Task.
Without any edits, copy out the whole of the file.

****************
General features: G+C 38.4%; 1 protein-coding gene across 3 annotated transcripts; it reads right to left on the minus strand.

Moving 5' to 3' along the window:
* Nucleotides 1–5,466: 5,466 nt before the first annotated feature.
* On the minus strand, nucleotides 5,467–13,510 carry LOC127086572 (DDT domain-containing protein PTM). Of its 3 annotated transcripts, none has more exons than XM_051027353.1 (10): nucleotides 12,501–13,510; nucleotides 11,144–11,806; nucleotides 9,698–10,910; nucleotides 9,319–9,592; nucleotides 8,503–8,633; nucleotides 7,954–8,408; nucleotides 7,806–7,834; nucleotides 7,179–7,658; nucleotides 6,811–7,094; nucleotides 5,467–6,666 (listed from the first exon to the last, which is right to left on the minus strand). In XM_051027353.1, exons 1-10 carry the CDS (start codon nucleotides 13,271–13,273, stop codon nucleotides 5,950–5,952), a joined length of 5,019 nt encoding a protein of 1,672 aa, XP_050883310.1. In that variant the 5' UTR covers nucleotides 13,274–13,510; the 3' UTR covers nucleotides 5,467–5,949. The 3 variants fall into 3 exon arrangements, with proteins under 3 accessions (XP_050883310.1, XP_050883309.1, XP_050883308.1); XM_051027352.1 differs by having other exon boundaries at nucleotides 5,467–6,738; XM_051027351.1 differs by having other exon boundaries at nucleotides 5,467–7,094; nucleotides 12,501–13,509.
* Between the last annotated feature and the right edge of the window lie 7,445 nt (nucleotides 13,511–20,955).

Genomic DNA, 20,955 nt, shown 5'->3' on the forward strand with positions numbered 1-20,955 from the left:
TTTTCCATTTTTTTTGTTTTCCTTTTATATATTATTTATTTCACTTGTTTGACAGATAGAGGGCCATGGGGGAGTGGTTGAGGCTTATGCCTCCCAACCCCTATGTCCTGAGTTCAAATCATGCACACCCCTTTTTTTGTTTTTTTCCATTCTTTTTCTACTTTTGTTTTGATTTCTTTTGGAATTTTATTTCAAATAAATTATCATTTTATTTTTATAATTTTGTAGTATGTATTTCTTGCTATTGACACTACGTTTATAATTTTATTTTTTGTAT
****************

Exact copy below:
General features: G+C 38.4%; 1 protein-coding gene across 3 annotated transcripts; it reads right to left on the minus strand.

Moving 5' to 3' along the window:
* Nucleotides 1–5,466: 5,466 nt before the first annotated feature.
* On the minus strand, nucleotides 5,467–13,510 carry LOC127086572 (DDT domain-containing protein PTM). Of its 3 annotated transcripts, none has more exons than XM_051027353.1 (10): nucleotides 12,501–13,510; nucleotides 11,144–11,806; nucleotides 9,698–10,910; nucleotides 9,319–9,592; nucleotides 8,503–8,633; nucleotides 7,954–8,408; nucleotides 7,806–7,834; nucleotides 7,179–7,658; nucleotides 6,811–7,094; nucleotides 5,467–6,666 (listed from the first exon to the last, which is right to left on the minus strand). In XM_051027353.1, exons 1-10 carry the CDS (start codon nucleotides 13,271–13,273, stop codon nucleotides 5,950–5,952), a joined length of 5,019 nt encoding a protein of 1,672 aa, XP_050883310.1. In that variant the 5' UTR covers nucleotides 13,274–13,510; the 3' UTR covers nucleotides 5,467–5,949. The 3 variants fall into 3 exon arrangements, with proteins under 3 accessions (XP_050883310.1, XP_050883309.1, XP_050883308.1); XM_051027352.1 differs by having other exon boundaries at nucleotides 5,467–6,738; XM_051027351.1 differs by having other exon boundaries at nucleotides 5,467–7,094; nucleotides 12,501–13,509.
* Between the last annotated feature and the right edge of the window lie 7,445 nt (nucleotides 13,511–20,955).

Genomic DNA, 20,955 nt, shown 5'->3' on the forward strand with positions numbered 1-20,955 from the left:
TTTTCCATTTTTTTTGTTTTCCTTTTATATATTATTTATTTCACTTGTTTGACAGATAGAGGGCCATGGGGGAGTGGTTGAGGCTTATGCCTCCCAACCCCTATGTCCTGAGTTCAAATCATGCACACCCCTTTTTTTGTTTTTTTCCATTCTTTTTCTACTTTTGTTTTGATTTCTTTTGGAATTTTATTTCAAATAAATTATCATTTTATTTTTATAATTTTGTAGTATGTATTTCTTGCTATTGACACTACGTTTATAATTTTATTTTTTGTAT